As cars become more and more like computers, filled with digital technology that tells them how to perform, computers hackers now pose a threat to the automotive industry—and to drivers. Security surpasses simply protecting your presence online and through your phone; hackers are trying to gain access and control to vehicles through on-board computer systems.
Because Chrysler cares about its customer’s security and safety, the automaker is taking proactive steps to improve security in its vehicles. However, Chrysler isn’t doing it alone; it’s calling on the help of its customers.
Through the website BugCrowd, Chrysler is issuing a financial reward for hackers who can find security gaps and defects in the brand’s models. These “bug bounties” can earn people around the world up to $1,500 for spotting the deficiencies in vehicle systems.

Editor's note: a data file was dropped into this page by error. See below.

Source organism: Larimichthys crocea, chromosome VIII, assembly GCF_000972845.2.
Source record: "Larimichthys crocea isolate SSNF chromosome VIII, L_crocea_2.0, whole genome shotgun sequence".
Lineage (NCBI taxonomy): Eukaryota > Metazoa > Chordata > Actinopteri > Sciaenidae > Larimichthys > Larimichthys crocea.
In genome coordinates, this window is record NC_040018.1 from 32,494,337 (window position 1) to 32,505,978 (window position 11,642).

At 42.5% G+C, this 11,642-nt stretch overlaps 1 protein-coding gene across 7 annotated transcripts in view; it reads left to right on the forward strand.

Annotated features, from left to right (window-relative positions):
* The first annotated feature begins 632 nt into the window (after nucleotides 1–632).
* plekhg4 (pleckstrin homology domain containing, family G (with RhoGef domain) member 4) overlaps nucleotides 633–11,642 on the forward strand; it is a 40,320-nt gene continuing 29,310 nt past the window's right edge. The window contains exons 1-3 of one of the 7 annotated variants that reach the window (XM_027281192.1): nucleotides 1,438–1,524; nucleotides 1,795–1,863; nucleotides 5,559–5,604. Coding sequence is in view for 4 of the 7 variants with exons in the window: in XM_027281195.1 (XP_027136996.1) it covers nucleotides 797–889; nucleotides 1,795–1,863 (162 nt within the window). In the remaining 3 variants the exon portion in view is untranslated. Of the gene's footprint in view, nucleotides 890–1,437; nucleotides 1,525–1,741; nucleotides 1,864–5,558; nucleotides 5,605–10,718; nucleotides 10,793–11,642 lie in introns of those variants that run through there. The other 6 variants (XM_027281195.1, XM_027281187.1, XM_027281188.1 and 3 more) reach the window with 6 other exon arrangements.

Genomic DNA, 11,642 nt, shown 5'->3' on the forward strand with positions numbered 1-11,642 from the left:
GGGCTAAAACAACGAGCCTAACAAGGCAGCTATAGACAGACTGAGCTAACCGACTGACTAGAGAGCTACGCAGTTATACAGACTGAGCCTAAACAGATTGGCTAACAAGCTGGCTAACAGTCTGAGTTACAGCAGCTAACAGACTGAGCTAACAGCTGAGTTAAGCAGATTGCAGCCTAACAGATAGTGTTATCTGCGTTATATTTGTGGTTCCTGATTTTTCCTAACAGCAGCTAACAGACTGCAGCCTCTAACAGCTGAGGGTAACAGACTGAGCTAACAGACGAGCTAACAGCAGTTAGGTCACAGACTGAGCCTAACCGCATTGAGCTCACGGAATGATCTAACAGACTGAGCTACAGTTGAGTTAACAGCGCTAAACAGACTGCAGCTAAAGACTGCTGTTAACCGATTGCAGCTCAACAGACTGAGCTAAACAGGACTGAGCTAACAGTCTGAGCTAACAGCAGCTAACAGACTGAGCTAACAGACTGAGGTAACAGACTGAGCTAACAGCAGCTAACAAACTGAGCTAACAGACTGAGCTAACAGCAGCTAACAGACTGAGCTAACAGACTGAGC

According to Chrysler, this is the next leap in vehicle security testing and safety optimization. We at Carl Hogan think the Chrysler bug bounty program a great idea to make sure the cars we sell won’t let you down.